Wednesday, August 23, 2017

Keeping Anger at Bay

Getting a handle on your emotions is hard for everyone — and you likely know that it’s even more difficult when you’re also trying to recover from alcohol or drug abuse. For example, if left unrecognized and/or uncontrolled, anger can hold you back from moving ahead in recovery. 

For one, it can lead to relapse. Uncontrolled anger can also jeopardize your relationships as well as your physical and mental health. Headaches, insomnia and digestive issues have all been linked to pent-up anger. This is especially worrisome, when you consider the fact that a substance use disorder can cause these issues as well.

While you never want to avoid or suppress anger, you do want to make sure it’s not controlling you and your actions. These tips can help.
  • Keep a log. This can help you identify your anger triggers and make you more aware of how you think, feel and act in angry situations. For example: What are the signs that you are becoming angry? Do you rattle your words off in rapid-fire or become exceedingly sarcastic? What causes you to become angry? Who were you with? Were you lonely, stressed, exhausted, hungry or scared? 
  • Postpone your anger. The next time you find yourself becoming angry, count to 10 or to 20 or to 30 before you speak or take action. Allowing some time to pass will help you calm down so you can act rationally rather than emotionally.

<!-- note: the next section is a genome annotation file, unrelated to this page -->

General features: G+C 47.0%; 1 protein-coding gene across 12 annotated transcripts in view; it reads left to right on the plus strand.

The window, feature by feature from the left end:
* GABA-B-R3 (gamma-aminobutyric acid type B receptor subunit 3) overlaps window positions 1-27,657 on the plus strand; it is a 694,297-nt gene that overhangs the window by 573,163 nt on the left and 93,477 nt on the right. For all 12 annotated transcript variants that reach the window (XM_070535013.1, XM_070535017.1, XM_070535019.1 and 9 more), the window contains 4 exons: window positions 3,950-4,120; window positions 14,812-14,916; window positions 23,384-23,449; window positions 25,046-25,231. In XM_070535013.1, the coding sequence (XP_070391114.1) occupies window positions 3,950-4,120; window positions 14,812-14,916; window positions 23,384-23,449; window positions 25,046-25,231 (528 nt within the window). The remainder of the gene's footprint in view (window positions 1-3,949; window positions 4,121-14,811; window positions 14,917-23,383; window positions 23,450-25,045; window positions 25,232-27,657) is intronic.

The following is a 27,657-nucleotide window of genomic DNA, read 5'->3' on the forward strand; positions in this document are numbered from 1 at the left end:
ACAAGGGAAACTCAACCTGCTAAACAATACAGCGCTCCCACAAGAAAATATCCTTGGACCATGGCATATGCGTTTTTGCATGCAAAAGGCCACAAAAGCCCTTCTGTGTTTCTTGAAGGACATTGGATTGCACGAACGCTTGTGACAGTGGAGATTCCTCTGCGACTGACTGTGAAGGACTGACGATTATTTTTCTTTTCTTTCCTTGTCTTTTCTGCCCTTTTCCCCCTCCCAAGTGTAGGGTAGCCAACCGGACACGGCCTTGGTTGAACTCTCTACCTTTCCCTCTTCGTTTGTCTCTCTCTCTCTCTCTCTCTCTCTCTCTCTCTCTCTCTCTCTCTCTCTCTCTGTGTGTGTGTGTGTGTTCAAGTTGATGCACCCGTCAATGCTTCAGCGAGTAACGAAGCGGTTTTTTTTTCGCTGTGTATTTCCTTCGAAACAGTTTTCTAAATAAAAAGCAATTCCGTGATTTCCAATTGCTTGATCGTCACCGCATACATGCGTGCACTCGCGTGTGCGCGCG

• Try relaxation techniques. This can include deep breathing, listening to soothing music, taking a hot bath, meditation – whatever helps you calm the physical sensations (increased heart rate, tightness in the chest, feeling hot or flushed, etc.) associated with anger.
  • Find a healthy distraction. The idea is to prevent your thoughts from feeding your anger, and this could be as simple as thinking about something that makes you happy or relaxed. 
  • Do something incompatible with anger. By embracing a loved one or petting your dog, you can displace anger with more positive feelings. 
  • Watch for signs of depression. Anger is often a sign that you're hurting inside. In fact, many experts define depression as “anger turned inward.” Many co-occurring mental conditions, including depression and anxiety, can certainly cause unhealthy levels of anger. In these cases, it’s essential to address the root of the anger problem along with the anger itself.
Anger Management for Women 
At Rising Roads, we focus on the unique needs of women in recovery. We help our female clients discover new coping strategies to manage (not run from) their emotions, so they can continue to heal and reclaim healthy, sober lives. To learn more, call today: 866-746-1558. 

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